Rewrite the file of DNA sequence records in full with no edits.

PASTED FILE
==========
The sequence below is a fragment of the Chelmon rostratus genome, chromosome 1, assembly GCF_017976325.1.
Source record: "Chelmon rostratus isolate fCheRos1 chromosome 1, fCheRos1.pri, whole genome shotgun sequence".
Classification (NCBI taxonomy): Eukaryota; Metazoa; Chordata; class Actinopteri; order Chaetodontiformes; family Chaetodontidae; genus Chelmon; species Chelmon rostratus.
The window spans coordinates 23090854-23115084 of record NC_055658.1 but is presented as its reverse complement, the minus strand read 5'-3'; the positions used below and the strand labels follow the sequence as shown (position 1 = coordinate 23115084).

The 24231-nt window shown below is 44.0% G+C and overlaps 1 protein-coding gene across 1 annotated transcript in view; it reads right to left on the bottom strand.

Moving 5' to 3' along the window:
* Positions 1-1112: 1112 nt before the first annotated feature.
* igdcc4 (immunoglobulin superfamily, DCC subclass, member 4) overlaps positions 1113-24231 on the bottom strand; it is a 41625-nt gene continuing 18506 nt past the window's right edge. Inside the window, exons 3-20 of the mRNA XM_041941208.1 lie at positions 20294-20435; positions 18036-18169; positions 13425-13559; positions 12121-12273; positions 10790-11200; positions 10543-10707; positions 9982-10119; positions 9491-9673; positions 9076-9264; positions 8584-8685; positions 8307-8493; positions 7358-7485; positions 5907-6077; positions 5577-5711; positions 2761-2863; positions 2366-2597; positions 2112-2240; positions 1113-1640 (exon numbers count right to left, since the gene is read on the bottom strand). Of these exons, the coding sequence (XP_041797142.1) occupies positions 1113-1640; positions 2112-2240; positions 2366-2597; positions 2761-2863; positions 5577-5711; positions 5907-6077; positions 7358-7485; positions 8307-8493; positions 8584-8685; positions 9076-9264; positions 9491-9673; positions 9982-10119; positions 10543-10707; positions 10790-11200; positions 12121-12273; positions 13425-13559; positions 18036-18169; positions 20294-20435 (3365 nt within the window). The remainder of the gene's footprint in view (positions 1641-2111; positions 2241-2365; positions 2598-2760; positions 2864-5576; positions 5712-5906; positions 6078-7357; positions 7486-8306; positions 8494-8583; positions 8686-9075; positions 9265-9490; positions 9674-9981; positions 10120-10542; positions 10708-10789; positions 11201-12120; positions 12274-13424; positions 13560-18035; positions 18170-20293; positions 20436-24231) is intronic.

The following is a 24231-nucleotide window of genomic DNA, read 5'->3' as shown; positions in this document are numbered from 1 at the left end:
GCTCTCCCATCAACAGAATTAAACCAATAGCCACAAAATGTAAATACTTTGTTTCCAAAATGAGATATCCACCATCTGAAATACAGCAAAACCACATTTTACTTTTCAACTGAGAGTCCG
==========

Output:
The sequence below is a fragment of the Chelmon rostratus genome, chromosome 1, assembly GCF_017976325.1.
Source record: "Chelmon rostratus isolate fCheRos1 chromosome 1, fCheRos1.pri, whole genome shotgun sequence".
Classification (NCBI taxonomy): Eukaryota; Metazoa; Chordata; class Actinopteri; order Chaetodontiformes; family Chaetodontidae; genus Chelmon; species Chelmon rostratus.
The window spans coordinates 23090854-23115084 of record NC_055658.1 but is presented as its reverse complement, the minus strand read 5'-3'; the positions used below and the strand labels follow the sequence as shown (position 1 = coordinate 23115084).

The 24231-nt window shown below is 44.0% G+C and overlaps 1 protein-coding gene across 1 annotated transcript in view; it reads right to left on the bottom strand.

Moving 5' to 3' along the window:
* Positions 1-1112: 1112 nt before the first annotated feature.
* igdcc4 (immunoglobulin superfamily, DCC subclass, member 4) overlaps positions 1113-24231 on the bottom strand; it is a 41625-nt gene continuing 18506 nt past the window's right edge. Inside the window, exons 3-20 of the mRNA XM_041941208.1 lie at positions 20294-20435; positions 18036-18169; positions 13425-13559; positions 12121-12273; positions 10790-11200; positions 10543-10707; positions 9982-10119; positions 9491-9673; positions 9076-9264; positions 8584-8685; positions 8307-8493; positions 7358-7485; positions 5907-6077; positions 5577-5711; positions 2761-2863; positions 2366-2597; positions 2112-2240; positions 1113-1640 (exon numbers count right to left, since the gene is read on the bottom strand). Of these exons, the coding sequence (XP_041797142.1) occupies positions 1113-1640; positions 2112-2240; positions 2366-2597; positions 2761-2863; positions 5577-5711; positions 5907-6077; positions 7358-7485; positions 8307-8493; positions 8584-8685; positions 9076-9264; positions 9491-9673; positions 9982-10119; positions 10543-10707; positions 10790-11200; positions 12121-12273; positions 13425-13559; positions 18036-18169; positions 20294-20435 (3365 nt within the window). The remainder of the gene's footprint in view (positions 1641-2111; positions 2241-2365; positions 2598-2760; positions 2864-5576; positions 5712-5906; positions 6078-7357; positions 7486-8306; positions 8494-8583; positions 8686-9075; positions 9265-9490; positions 9674-9981; positions 10120-10542; positions 10708-10789; positions 11201-12120; positions 12274-13424; positions 13560-18035; positions 18170-20293; positions 20436-24231) is intronic.

The following is a 24231-nucleotide window of genomic DNA, read 5'->3' as shown; positions in this document are numbered from 1 at the left end:
GCTCTCCCATCAACAGAATTAAACCAATAGCCACAAAATGTAAATACTTTGTTTCCAAAATGAGATATCCACCATCTGAAATACAGCAAAACCACATTTTACTTTTCAACTGAGAGTCCG